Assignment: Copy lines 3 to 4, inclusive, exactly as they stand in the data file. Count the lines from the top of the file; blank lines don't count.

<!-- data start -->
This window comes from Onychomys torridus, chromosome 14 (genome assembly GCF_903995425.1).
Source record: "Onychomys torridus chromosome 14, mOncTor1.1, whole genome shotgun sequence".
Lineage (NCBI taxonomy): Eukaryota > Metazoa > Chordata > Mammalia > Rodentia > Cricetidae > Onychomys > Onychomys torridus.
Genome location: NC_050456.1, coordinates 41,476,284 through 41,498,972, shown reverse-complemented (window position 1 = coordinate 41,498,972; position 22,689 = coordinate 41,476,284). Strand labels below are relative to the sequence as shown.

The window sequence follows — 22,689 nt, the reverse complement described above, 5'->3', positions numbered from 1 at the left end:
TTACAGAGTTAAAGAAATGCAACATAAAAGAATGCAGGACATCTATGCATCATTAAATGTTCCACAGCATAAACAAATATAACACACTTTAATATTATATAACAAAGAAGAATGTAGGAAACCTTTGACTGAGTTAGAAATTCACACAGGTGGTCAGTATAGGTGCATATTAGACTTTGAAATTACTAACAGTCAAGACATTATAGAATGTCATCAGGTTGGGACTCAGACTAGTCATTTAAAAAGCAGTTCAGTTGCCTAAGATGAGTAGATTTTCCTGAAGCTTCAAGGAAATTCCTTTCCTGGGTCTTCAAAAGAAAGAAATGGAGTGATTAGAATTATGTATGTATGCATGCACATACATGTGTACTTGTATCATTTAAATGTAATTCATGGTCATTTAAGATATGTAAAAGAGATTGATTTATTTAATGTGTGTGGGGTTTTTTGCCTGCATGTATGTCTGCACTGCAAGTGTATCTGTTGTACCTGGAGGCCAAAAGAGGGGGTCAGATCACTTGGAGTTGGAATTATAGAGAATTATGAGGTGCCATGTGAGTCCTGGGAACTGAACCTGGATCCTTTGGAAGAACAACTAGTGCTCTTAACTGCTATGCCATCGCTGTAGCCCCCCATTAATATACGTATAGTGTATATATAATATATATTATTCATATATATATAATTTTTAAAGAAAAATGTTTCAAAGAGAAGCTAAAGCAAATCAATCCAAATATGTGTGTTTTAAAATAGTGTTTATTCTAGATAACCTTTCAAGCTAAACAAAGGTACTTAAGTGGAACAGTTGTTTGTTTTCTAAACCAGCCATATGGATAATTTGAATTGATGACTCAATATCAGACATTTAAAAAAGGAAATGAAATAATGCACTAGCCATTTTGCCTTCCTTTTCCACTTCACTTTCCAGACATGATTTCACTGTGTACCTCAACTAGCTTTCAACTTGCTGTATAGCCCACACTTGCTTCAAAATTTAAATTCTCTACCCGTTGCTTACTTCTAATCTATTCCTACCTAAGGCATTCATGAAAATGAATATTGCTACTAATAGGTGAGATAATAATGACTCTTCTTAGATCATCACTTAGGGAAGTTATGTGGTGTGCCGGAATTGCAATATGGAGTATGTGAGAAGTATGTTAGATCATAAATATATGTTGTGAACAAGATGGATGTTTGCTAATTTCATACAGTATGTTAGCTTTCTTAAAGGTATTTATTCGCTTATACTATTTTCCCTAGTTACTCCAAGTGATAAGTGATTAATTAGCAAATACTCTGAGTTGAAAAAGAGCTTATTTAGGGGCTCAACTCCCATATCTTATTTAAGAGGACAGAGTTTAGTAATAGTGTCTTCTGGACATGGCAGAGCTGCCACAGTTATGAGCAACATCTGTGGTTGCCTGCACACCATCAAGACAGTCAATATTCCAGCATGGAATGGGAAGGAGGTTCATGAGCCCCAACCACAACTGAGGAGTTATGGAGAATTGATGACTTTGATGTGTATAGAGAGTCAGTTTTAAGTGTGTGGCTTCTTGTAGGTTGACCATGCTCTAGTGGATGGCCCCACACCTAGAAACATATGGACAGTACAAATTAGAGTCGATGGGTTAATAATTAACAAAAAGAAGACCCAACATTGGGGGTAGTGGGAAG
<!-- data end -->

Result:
Lineage (NCBI taxonomy): Eukaryota > Metazoa > Chordata > Mammalia > Rodentia > Cricetidae > Onychomys > Onychomys torridus.
Genome location: NC_050456.1, coordinates 41,476,284 through 41,498,972, shown reverse-complemented (window position 1 = coordinate 41,498,972; position 22,689 = coordinate 41,476,284). Strand labels below are relative to the sequence as shown.